By Yongfu Huang and Jingjing He
The climate change crisis and development needs of the world’s poor require us to acknowledge the necessity and urgency for both continued growth at the current pace, and rapid greening of this growth strategy. But are the contradictory aims of growth and environmental protection irredeemably incompatible?
The recent history of economic growth has largely been achieved at the expense of the environment. Thus, serious environmental problems such as ecosystem disturbance, climate change, water and air pollution, and the sea level rise, can be seen as the unintended consequences of the development process. The threat of human-induced climate change poses a serious question to humanity: how can the world achieve well-rounded human development in the future without degrading our environment?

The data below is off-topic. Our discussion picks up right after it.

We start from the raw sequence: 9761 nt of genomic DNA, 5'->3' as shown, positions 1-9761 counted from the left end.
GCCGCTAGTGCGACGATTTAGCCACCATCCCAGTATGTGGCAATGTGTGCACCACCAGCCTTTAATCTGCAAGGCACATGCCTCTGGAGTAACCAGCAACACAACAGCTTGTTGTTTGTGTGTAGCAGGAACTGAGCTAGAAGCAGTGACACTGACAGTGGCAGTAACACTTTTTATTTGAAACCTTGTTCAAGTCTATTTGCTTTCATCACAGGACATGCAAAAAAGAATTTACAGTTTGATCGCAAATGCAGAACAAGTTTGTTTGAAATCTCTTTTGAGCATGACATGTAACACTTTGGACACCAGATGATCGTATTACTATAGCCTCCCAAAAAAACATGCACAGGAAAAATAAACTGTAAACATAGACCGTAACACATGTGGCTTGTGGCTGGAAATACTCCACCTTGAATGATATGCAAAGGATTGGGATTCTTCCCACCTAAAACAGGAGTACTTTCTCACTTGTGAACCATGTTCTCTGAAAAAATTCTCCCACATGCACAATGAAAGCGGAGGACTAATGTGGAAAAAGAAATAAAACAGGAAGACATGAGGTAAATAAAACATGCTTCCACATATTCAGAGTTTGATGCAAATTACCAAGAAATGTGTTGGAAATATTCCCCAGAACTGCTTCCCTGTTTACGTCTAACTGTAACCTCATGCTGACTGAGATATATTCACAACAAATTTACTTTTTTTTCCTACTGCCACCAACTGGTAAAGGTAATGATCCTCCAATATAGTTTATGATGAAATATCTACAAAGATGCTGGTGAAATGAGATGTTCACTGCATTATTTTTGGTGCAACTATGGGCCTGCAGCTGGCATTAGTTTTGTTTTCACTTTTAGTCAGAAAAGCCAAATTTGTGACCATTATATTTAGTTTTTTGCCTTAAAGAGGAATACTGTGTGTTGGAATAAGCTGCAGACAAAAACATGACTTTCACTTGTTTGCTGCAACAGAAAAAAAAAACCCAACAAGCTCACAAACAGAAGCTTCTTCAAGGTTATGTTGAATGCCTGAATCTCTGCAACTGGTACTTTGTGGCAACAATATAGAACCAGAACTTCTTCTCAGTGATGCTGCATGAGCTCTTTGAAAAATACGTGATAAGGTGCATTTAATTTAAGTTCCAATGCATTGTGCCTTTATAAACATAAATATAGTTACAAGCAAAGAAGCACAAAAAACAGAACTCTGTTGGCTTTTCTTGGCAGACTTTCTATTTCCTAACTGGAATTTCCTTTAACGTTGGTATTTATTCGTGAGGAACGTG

Do we need to trade off our environment for development?
Compared to developed nations, developing countries are much more vulnerable to the effects of climate change due to their low capacity to adapt and their disproportionate dependency on natural resources for welfare. As pointed out by Roberst and Parks (2006), developing countries actually suffer “a double injustice”; environmental degradation and climate change will impinge on the poor countries hardest, at the same time, they are required to be “part of the solution” by cutting Green House Gas (GHG) emissions at the expense of their economic development.